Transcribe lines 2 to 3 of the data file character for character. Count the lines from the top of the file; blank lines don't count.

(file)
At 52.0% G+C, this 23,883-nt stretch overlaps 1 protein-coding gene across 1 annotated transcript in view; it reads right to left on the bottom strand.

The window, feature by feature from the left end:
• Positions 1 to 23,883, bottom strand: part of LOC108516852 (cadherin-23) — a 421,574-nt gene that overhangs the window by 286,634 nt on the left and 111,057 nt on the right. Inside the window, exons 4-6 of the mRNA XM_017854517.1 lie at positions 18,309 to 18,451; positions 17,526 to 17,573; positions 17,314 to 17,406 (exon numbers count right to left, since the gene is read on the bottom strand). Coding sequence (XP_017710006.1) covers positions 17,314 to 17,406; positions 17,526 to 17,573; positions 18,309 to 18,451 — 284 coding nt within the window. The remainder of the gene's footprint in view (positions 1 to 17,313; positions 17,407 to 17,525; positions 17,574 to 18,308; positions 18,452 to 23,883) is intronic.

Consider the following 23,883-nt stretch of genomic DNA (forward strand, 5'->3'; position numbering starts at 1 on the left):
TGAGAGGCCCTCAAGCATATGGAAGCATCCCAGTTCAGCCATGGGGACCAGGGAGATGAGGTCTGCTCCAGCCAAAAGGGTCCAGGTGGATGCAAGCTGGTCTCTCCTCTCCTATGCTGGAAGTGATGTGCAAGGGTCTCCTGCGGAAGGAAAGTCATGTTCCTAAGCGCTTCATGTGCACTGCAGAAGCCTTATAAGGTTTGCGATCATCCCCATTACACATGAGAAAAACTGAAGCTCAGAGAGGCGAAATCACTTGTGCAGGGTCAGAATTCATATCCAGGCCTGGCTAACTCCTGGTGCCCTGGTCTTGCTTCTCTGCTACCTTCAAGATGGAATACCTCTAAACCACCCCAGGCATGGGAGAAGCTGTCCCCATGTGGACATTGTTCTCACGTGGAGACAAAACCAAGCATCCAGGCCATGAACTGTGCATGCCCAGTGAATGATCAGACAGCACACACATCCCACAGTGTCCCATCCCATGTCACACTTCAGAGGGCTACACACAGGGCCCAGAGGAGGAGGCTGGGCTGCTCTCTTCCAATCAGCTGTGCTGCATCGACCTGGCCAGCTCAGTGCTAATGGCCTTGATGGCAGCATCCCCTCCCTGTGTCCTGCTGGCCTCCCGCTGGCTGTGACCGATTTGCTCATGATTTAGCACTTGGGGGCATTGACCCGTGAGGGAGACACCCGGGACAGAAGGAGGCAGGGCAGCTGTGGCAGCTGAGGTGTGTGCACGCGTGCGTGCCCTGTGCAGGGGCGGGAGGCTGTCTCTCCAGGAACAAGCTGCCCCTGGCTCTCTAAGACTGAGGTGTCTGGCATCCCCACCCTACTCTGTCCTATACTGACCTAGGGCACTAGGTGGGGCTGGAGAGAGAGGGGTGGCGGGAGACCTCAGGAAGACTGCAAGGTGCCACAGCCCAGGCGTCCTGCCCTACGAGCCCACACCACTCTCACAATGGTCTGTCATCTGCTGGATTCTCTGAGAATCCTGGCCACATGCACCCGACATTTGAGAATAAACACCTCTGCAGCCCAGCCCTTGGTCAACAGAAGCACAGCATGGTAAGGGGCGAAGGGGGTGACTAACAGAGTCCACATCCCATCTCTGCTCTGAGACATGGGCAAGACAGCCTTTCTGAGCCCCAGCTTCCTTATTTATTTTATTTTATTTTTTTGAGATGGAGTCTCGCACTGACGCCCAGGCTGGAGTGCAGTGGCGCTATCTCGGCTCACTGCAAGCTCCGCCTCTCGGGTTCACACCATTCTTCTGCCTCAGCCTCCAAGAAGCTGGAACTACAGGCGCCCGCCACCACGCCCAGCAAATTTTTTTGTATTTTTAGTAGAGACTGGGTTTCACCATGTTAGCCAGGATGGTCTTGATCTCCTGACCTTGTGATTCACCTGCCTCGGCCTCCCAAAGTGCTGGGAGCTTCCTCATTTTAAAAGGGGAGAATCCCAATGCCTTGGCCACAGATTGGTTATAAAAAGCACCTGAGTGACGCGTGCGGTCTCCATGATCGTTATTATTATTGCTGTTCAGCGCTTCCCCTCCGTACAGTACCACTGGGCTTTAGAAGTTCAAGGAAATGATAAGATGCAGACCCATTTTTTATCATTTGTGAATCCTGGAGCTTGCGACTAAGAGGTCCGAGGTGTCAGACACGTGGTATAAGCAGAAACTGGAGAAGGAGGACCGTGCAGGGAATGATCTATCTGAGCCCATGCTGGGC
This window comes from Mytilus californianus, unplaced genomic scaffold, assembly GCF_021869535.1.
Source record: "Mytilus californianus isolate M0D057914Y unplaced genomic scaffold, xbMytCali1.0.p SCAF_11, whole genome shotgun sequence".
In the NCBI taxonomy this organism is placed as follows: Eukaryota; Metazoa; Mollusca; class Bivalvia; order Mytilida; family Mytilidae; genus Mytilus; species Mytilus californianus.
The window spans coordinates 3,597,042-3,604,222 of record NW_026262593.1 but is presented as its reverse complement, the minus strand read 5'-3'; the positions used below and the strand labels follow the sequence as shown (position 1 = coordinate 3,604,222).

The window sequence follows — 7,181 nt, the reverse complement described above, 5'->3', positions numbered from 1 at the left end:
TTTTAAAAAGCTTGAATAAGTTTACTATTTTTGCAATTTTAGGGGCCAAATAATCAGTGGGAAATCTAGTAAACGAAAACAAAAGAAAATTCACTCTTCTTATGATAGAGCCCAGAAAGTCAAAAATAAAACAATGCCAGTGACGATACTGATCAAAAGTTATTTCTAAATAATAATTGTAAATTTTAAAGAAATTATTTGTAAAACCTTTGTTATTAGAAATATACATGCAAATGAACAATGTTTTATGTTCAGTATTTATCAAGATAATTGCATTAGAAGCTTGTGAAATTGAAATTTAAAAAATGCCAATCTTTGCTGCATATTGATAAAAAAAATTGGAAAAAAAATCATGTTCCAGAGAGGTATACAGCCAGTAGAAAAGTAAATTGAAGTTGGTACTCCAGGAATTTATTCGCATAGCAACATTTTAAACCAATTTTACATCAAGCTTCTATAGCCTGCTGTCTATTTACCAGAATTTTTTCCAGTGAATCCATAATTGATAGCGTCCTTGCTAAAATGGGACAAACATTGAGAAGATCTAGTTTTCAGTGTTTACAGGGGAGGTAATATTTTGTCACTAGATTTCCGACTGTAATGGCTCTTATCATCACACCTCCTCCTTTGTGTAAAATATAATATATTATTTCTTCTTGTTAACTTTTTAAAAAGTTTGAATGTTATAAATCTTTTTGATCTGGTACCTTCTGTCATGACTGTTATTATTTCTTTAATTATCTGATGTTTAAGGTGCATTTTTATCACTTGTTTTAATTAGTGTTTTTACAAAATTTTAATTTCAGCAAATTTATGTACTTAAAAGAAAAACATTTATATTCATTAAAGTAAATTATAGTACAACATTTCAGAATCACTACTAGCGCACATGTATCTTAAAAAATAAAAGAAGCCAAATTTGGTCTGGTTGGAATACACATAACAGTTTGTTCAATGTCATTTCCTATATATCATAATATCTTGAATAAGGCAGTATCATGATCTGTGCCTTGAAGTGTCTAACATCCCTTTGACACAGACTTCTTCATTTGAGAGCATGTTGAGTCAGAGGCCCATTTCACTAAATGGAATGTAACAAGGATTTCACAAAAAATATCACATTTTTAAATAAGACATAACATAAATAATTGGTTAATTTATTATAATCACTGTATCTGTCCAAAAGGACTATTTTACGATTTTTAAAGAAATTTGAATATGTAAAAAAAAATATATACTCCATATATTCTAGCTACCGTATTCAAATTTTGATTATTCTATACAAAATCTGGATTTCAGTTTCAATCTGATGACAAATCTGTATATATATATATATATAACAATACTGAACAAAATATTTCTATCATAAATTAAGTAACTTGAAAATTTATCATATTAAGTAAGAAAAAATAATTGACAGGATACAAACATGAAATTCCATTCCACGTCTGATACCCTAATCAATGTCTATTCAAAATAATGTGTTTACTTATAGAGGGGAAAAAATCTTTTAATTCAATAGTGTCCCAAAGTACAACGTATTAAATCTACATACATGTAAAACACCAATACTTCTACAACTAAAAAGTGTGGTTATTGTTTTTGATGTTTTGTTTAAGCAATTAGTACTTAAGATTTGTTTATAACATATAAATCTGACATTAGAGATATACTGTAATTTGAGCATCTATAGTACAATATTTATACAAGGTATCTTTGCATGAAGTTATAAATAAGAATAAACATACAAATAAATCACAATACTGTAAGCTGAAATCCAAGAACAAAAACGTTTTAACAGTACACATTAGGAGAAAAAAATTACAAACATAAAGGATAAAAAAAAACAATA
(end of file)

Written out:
The window, feature by feature from the left end:
• Positions 1 to 23,883, bottom strand: part of LOC108516852 (cadherin-23) — a 421,574-nt gene that overhangs the window by 286,634 nt on the left and 111,057 nt on the right. Inside the window, exons 4-6 of the mRNA XM_017854517.1 lie at positions 18,309 to 18,451; positions 17,526 to 17,573; positions 17,314 to 17,406 (exon numbers count right to left, since the gene is read on the bottom strand). Coding sequence (XP_017710006.1) covers positions 17,314 to 17,406; positions 17,526 to 17,573; positions 18,309 to 18,451 — 284 coding nt within the window. The remainder of the gene's footprint in view (positions 1 to 17,313; positions 17,407 to 17,525; positions 17,574 to 18,308; positions 18,452 to 23,883) is intronic.